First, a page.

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Why I Keep Reading

March 5th, 2013

Why do I continually read gardening books even though I’m fairly knowledgeable on the subject? Because every now and then I come across a gem like this:

“Another unique use of cover crops is in the strawberry bed. Recent research has shown that after fruiting, June-bearing strawberry plants are very tolerant of shade. A cover crop–of oats, for example–sown right in the strawberry bed after the berries have been gathered can shade out weeds through the growing season, then eventually flop down dead to provide the mulch in which strawberry plants thrive.”

Lee Reich – from Weedless Gardening

cover crops 1
The section on cover crops in this book is fantastic. Since it’s a no-till garden book, he focuses on the cover crops that are easy to kill without tilling in. In fact the cover crop chart in this book is fenomenal, worth ready the book for. The remainder of the book wasn’t anything too exciting.
cover crops 2
cover crops 3
I’ve always had good luck with rye and vetch, I simply cut them in the late spring and let the foliage compost on the ground. I’ve never had issues with it growing back or causing problems. This year I’m looking forward to trying a few new cover crops, no doubt you’ll be reading all about them here.

What’s your favorite cover crop? Or have you never used them before?

Cover Crops and Carrots

August 23rd, 2010

Last Thursday I decided it was time to till under the patch of crimson clover I had growing as a cover crop on the new front garden area. I want to plant some winter rye here for an overwintering cover crop. It should help improve the quality of the soil in this area.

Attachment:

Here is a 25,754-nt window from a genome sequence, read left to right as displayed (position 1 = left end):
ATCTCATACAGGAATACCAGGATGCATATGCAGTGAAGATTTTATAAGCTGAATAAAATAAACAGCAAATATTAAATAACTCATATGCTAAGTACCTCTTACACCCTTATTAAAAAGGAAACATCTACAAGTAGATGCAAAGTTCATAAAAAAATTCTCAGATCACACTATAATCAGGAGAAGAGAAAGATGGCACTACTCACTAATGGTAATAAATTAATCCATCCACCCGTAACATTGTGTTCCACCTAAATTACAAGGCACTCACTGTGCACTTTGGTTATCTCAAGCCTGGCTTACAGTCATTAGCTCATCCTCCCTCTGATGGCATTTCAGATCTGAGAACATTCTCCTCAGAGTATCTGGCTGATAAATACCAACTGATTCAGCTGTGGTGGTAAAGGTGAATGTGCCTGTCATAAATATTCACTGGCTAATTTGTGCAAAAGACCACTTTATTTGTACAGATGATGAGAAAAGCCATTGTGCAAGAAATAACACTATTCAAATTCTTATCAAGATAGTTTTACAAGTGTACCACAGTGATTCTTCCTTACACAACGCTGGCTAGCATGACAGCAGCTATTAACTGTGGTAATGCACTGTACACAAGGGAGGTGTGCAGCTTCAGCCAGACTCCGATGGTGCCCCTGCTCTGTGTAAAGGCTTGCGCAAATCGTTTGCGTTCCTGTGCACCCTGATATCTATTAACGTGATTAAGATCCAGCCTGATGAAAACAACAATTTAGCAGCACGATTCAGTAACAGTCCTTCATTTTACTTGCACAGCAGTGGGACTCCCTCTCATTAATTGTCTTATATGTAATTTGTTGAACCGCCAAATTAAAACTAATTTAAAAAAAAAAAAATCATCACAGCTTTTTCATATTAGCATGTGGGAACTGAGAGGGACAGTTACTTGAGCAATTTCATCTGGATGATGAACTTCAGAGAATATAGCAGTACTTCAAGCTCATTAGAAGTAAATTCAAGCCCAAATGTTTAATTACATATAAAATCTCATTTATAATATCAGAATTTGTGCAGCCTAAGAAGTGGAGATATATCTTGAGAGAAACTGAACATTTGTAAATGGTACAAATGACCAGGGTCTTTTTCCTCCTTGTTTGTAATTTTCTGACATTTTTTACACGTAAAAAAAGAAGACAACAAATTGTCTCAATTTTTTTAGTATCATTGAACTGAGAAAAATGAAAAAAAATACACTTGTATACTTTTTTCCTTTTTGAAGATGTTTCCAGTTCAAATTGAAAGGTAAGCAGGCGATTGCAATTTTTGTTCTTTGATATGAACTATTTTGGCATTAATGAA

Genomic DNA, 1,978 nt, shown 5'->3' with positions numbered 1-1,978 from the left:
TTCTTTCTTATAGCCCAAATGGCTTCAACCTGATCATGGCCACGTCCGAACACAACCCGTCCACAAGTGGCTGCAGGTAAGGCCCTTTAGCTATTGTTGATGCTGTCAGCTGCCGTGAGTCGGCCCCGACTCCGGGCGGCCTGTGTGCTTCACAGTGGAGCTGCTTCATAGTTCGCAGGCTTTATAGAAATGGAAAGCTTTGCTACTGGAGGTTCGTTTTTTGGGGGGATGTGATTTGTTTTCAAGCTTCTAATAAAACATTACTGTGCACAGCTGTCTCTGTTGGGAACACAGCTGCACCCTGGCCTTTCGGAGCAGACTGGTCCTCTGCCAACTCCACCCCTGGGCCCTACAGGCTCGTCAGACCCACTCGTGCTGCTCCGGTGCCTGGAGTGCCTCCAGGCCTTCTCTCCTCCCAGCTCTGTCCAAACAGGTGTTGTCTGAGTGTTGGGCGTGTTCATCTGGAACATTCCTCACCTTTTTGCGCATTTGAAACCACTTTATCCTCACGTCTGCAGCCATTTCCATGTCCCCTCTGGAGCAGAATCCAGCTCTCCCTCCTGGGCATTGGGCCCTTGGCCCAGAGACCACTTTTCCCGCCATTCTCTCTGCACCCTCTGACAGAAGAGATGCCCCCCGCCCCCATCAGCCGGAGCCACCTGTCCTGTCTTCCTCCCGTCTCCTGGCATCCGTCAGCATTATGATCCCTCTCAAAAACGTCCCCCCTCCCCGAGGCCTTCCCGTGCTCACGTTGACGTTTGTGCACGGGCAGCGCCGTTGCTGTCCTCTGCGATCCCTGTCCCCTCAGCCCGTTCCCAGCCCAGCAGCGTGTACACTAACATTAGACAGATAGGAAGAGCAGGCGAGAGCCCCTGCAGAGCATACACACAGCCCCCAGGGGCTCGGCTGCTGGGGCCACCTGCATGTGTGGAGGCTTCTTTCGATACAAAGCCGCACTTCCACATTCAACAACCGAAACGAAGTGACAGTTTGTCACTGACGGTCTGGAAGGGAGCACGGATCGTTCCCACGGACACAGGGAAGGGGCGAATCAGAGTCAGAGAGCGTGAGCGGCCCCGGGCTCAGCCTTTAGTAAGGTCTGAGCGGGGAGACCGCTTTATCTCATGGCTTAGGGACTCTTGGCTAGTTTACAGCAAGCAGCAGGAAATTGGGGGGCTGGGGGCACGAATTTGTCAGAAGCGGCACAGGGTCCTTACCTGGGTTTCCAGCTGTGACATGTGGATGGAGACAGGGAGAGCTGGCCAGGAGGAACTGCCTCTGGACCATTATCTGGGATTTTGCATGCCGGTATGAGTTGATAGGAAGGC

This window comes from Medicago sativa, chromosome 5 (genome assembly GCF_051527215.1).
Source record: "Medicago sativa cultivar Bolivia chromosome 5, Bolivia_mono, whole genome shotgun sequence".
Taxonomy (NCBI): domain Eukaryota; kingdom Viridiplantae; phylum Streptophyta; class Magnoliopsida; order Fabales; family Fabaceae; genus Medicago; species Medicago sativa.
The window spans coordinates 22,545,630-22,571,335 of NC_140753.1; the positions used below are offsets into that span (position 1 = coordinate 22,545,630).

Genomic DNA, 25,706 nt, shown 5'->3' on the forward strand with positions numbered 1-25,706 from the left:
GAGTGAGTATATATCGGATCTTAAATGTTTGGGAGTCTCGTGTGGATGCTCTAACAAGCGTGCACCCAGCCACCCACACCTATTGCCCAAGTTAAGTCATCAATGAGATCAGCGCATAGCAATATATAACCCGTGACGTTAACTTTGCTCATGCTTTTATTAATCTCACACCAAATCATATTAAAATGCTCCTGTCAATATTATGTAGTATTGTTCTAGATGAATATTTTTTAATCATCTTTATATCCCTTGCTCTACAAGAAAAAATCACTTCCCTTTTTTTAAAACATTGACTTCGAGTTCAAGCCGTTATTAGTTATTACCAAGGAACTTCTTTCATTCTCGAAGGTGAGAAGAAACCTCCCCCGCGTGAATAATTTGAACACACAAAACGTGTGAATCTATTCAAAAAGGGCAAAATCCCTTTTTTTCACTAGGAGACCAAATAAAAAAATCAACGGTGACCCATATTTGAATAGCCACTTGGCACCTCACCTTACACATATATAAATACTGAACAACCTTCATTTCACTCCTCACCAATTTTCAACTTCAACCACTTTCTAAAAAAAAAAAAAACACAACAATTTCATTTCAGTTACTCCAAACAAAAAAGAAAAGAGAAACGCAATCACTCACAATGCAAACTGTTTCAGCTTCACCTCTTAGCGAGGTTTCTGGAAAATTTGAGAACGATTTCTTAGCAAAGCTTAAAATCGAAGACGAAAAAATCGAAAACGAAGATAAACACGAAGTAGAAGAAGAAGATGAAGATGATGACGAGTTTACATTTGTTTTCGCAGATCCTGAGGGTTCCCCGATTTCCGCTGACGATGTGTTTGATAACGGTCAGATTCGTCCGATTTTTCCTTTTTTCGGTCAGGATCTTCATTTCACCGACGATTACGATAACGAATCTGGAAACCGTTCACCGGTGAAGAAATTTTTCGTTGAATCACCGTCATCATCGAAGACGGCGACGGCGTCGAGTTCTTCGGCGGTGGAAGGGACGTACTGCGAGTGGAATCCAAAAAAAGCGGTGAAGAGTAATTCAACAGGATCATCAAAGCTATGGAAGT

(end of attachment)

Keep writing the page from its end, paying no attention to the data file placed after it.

The problem was I had a small patch of carrots still left in a small part of this garden area that weren’t quite up to size. I decided I’d rather harvest them small and replant the entire area with a beneficial crop. The carrots were on the smaller size, but I was still impressed with my harvest and with the carrots.

I’ll be planted the winter rye next week most likely, as you’re supposed to allow the previous cover crop to decompose for two weeks before planting something else.

Do you ever harvest things early to get something else planted?

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About

This is a daily journal of my efforts to cultivate a more simple life, through local eating, gardening and so many other things. We used to live in a small suburban neighborhood Ohio but moved to 153 acres in Liberty, Maine in 2012.

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